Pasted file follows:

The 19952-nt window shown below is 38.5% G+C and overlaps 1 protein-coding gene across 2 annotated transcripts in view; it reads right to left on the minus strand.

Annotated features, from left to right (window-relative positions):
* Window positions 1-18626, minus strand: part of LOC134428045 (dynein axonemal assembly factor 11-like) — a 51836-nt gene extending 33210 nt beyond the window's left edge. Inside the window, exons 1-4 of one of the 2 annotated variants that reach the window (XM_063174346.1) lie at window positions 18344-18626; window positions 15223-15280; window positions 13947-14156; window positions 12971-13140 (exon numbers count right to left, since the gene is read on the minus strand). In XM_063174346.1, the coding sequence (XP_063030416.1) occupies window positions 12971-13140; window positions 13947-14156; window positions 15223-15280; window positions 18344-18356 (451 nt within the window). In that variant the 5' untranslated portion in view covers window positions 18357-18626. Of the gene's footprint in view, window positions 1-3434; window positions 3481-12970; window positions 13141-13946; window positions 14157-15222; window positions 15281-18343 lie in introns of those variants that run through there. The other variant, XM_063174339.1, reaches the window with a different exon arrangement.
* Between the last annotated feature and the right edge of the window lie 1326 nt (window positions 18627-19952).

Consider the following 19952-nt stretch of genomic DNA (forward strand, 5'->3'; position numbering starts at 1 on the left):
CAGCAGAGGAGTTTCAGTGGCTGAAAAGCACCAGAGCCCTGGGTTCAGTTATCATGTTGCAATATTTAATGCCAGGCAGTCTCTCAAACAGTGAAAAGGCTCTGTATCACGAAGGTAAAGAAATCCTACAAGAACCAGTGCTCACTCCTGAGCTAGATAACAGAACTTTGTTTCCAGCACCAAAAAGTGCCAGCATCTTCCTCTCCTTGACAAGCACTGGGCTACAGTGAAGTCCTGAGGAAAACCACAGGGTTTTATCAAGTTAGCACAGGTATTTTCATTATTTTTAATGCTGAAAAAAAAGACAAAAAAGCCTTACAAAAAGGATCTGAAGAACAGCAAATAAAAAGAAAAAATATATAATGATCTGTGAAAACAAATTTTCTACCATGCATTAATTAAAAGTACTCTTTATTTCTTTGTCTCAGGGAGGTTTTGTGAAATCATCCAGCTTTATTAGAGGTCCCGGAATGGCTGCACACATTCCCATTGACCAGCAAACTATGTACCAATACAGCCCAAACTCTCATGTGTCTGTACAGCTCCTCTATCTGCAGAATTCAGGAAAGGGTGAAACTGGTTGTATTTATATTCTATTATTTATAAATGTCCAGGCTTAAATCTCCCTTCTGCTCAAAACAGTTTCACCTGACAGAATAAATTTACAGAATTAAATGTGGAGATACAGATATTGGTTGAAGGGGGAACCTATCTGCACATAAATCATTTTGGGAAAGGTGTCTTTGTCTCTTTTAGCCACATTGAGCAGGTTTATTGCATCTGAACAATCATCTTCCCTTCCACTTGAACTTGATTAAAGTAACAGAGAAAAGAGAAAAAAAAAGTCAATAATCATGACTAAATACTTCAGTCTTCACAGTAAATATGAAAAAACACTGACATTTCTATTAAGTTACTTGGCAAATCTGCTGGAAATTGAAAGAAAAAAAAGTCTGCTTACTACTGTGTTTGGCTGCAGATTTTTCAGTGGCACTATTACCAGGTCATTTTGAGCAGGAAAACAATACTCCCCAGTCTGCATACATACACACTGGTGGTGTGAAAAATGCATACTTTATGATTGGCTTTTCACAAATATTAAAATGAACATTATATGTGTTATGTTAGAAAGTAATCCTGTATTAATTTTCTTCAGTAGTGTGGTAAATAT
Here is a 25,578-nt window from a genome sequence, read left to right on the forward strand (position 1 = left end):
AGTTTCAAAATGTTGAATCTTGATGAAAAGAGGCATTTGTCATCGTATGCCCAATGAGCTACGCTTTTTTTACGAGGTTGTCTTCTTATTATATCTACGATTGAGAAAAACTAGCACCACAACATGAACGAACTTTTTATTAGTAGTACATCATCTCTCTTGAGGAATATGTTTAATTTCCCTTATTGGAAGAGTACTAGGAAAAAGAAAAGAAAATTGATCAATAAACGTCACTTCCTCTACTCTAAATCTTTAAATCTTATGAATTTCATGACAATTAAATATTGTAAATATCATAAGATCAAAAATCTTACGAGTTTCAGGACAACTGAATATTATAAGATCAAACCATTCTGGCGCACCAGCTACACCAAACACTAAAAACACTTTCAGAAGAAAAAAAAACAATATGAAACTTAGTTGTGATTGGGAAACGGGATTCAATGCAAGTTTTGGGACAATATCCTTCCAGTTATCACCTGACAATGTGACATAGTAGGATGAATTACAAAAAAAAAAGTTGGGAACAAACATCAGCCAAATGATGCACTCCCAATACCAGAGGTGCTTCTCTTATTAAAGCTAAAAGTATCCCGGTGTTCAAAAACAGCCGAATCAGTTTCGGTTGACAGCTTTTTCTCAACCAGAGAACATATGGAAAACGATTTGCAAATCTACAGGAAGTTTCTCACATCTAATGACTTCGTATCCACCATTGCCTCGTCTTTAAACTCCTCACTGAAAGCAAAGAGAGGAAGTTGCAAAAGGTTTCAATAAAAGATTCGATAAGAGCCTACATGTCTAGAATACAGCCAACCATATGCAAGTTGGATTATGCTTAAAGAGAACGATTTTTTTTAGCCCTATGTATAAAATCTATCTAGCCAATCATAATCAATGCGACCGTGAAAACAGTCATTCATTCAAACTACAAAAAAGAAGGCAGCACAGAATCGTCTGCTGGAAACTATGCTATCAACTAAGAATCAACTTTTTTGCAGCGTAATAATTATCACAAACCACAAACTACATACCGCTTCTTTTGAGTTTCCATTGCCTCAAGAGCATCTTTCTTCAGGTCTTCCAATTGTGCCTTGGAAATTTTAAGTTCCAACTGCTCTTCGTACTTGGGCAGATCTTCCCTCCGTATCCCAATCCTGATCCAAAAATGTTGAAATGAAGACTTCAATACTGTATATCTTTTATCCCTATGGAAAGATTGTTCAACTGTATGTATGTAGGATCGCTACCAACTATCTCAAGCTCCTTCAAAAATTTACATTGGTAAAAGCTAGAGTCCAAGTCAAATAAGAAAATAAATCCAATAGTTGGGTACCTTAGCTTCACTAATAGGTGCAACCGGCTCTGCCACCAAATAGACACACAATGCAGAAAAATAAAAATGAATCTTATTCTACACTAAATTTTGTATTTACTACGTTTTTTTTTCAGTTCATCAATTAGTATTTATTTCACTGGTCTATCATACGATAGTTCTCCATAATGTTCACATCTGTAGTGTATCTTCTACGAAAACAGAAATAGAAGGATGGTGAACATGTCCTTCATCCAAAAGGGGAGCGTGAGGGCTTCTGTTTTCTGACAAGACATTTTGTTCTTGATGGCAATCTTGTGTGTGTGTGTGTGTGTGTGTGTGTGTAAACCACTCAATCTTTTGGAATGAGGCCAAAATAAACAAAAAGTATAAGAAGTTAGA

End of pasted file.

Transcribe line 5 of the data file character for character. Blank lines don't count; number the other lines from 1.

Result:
Consider the following 19952-nt stretch of genomic DNA (forward strand, 5'->3'; position numbering starts at 1 on the left):